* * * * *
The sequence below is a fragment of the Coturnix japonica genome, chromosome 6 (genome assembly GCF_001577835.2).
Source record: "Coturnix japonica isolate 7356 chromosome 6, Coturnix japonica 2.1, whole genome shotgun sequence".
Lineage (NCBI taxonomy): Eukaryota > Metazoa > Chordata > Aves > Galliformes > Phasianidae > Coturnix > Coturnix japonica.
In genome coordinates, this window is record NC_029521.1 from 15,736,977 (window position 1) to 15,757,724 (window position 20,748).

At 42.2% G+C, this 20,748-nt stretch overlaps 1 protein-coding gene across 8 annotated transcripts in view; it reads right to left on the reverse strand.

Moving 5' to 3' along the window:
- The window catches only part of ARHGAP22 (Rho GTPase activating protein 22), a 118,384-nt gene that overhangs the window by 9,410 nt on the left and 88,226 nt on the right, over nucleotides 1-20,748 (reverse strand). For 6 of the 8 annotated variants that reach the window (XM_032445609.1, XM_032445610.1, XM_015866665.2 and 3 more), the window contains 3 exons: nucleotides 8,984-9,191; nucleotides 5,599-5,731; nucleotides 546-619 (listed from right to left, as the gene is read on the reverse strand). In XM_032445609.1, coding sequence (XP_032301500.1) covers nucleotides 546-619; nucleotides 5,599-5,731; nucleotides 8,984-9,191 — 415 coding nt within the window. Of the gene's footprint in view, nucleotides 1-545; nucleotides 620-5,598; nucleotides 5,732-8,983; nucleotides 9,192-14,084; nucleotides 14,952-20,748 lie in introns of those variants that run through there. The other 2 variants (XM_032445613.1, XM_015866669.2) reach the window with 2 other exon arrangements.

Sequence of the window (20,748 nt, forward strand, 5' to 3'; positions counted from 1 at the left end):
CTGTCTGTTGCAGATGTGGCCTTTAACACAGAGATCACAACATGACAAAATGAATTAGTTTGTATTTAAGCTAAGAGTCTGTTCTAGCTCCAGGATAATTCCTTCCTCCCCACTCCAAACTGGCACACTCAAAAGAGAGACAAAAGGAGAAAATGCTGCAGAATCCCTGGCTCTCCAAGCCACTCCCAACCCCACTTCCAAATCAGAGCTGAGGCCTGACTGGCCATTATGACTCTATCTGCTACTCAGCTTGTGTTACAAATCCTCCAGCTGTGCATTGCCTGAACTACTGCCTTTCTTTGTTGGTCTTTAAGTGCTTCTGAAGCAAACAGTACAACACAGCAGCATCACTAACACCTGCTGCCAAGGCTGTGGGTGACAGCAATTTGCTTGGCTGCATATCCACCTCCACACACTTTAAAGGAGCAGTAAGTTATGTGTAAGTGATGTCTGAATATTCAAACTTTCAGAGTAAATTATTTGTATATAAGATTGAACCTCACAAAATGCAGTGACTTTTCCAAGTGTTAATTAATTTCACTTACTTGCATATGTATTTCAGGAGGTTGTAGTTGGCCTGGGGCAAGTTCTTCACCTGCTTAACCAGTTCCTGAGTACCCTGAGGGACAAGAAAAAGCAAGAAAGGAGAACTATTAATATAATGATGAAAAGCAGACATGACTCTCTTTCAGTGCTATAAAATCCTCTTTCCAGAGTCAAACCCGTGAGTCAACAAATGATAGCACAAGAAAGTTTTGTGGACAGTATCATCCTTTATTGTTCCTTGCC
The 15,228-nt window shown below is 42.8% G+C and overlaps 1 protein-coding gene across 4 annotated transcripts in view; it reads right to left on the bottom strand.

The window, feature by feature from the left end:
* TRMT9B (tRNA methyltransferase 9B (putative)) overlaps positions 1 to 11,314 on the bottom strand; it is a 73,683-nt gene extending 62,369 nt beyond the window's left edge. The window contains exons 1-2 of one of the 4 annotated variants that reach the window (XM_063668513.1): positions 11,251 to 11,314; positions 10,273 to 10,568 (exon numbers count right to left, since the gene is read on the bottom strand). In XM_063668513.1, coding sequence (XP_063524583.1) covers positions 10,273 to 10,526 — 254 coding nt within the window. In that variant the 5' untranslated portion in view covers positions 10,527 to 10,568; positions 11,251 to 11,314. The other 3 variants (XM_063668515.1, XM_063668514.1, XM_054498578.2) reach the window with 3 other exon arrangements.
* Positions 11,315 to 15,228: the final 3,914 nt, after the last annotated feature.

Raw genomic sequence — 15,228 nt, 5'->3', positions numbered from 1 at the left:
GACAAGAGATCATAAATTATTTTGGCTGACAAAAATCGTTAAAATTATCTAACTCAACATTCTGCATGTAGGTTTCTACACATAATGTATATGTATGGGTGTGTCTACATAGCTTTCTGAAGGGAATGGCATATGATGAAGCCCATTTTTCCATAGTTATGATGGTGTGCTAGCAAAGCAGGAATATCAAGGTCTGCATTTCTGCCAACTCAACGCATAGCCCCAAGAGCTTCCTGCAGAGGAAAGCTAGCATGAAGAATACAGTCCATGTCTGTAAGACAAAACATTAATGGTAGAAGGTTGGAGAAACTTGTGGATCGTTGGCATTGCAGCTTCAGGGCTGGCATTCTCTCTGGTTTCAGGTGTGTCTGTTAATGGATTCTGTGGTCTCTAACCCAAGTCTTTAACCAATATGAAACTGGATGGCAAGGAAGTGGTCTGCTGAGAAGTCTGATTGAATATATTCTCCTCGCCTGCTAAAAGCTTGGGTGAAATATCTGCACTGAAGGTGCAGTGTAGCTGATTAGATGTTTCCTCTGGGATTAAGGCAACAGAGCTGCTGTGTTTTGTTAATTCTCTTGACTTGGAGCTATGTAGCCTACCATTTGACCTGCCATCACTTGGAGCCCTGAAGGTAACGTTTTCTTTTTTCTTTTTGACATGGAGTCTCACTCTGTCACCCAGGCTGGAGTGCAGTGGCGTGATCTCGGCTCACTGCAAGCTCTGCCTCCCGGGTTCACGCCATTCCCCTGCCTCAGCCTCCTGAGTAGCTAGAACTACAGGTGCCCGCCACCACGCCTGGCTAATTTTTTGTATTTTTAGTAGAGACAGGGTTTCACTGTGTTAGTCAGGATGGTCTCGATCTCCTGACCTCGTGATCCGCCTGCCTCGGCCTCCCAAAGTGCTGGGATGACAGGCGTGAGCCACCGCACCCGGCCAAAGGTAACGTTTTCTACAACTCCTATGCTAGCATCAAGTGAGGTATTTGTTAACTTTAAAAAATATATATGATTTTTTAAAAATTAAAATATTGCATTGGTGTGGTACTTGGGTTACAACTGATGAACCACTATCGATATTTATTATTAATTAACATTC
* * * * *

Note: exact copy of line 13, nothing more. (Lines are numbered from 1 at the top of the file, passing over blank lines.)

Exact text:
* Positions 11,315 to 15,228: the final 3,914 nt, after the last annotated feature.